An accurate structural study for three members of the series of stable inorganic electrides, derived from nanoporous mayenite, from single-crystal low-temperature synchrotron X-ray diffraction is reported, showing the first experimental proof of their electride nature.

Density-functional description of electrides.

A systematic investigation of electrides with known crystal structures using semilocal density-functional theory is conducted, confirming the presence of localised interstitial electrons and demonstrating that these crystals display a characteristic electronic structure.



Theoretical determination that electrons act as anions in the electride Cs+ (15-crown-5)2·e-

ELECTRIDES are crystalline salts formed from complexed alkali-metal cations. There has been some dispute as to whether the valence electron from the alkali ion becomes a trapped interstitial anion1,2

Electrides: Ionic Salts with Electrons as the Anions

Electrides are ionic compounds that have alkali metal cations complexed by a crown ether or cryptand, with trapped electrons as counterions. The crystal structures and properties of two electrides

Structure of K+(cryptand[2.2.2J) electride and evidence for trapped electron pairs

Electrides are crystalline salts in which stoichiometric amounts of trapped or itinerant electrons serve as the anions1–8. The cations are alkali metal cations complexed by cyclic or bicyclic


A few decades ago the phrase organic materials brought to mind only insulating polymers. Organic metals and organic superconductors have dramatically changed that perception and opened the materials

250- and 9.5-GHz EPR studies of an electride and two alkalides

The EPR spectra of polycrystalline samples of Cs+( 18-crown-6)2X-, in which X- = e-, Na-, or Cs-, were studied at both X-band (9 GHz) and at 250 GHz. The high frequency affords much better g-factor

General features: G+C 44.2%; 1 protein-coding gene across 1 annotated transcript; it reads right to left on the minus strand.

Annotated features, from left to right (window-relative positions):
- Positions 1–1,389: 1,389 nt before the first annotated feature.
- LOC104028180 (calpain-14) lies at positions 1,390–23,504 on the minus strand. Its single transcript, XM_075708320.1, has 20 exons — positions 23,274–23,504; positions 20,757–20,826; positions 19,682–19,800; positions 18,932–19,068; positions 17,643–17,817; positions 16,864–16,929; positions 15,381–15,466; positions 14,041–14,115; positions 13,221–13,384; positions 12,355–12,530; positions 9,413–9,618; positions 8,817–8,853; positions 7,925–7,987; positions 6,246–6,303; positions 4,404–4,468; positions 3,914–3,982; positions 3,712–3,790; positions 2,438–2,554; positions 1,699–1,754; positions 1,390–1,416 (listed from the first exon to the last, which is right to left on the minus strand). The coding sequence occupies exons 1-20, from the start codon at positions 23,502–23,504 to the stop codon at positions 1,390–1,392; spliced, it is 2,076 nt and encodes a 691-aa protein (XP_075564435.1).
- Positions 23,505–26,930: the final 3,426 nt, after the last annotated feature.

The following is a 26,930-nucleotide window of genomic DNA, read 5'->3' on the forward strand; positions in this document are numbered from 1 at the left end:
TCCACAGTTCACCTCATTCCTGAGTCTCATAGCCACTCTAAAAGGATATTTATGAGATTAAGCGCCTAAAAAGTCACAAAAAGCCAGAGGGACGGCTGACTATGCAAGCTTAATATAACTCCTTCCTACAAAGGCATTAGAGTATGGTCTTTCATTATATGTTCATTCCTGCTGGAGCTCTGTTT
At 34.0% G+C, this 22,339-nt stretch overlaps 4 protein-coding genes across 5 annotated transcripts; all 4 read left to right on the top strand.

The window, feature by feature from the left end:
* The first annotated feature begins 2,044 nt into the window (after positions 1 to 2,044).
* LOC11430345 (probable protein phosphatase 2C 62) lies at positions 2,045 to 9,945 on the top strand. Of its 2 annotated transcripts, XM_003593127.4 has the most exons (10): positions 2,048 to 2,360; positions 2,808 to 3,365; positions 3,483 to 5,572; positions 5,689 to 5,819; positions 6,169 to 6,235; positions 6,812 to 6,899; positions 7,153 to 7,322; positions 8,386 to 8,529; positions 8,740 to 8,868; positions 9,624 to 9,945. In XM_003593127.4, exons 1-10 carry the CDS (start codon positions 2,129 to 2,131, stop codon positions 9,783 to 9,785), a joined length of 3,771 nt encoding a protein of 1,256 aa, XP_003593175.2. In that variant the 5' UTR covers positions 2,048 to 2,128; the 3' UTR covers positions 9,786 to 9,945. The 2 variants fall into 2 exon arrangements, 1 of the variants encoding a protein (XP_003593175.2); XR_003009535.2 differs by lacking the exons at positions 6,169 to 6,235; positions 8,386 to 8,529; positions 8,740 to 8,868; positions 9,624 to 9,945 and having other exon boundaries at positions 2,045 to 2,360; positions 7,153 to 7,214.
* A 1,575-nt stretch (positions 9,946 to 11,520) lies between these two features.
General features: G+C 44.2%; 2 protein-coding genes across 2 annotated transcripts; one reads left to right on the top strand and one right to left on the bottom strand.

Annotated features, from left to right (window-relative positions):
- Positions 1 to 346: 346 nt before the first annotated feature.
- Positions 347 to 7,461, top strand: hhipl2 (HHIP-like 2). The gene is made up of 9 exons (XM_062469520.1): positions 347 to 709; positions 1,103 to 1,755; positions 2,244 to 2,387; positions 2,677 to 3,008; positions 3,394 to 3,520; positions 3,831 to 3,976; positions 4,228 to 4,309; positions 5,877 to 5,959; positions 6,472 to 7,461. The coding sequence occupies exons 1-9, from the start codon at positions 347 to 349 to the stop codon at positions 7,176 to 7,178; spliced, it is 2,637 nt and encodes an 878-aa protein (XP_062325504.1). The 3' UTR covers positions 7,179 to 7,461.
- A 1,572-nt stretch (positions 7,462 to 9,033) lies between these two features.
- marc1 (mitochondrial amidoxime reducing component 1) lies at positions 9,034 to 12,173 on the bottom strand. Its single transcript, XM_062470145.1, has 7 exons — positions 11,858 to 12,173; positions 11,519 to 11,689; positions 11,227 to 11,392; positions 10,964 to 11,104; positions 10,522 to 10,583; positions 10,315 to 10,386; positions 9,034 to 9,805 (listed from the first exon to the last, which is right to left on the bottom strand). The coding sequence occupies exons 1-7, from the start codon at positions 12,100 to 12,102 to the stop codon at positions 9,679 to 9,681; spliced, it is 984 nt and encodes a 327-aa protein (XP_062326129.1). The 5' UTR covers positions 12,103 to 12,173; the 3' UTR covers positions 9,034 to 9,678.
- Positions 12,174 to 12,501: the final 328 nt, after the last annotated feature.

First crystalline electride revisited: new magnetic susceptibility studies of Cs+(18-crown-6)2e-

Samples of the electride, Cs + (18-crown-6) 2 e - , with the previously published structure, are antiferromagnetic with a maximum magnetic susceptibility at about 50 K and with a stoichiometric

Powder conductivities of three electrides

Electrical measurements on electride samples show a wide range of behavior in this novel class of compounds. K+(C222)e-, in which C222 represents cryptand [2.2.2], is highly conductive. Most of the

Spin Dynamics in Disordered TCNQ Salts

Abstract A segment model with c ∼ 0.10 weak exchanges among 1-c strong exchanges accounts for the static thermodynamics of several structurally disordered, complex TCNQ salts. The segment model is

Hopping conductivity in highly anisotropic systems

Abstract The temperature dependence of the phonon-activated d.c. conductivity is calculated for quasi one- and two-dimensional systems. For a one-dimensional system it is shown that the behaviour of

First electride crystal structure

Le compose Co + (18C6) 2 - cristallise dans le systeme monoclinique, groupe C2/c et sa structure est affinee jusqu'a R=0,058. Premiere determination directe d'une structure locale autour d'un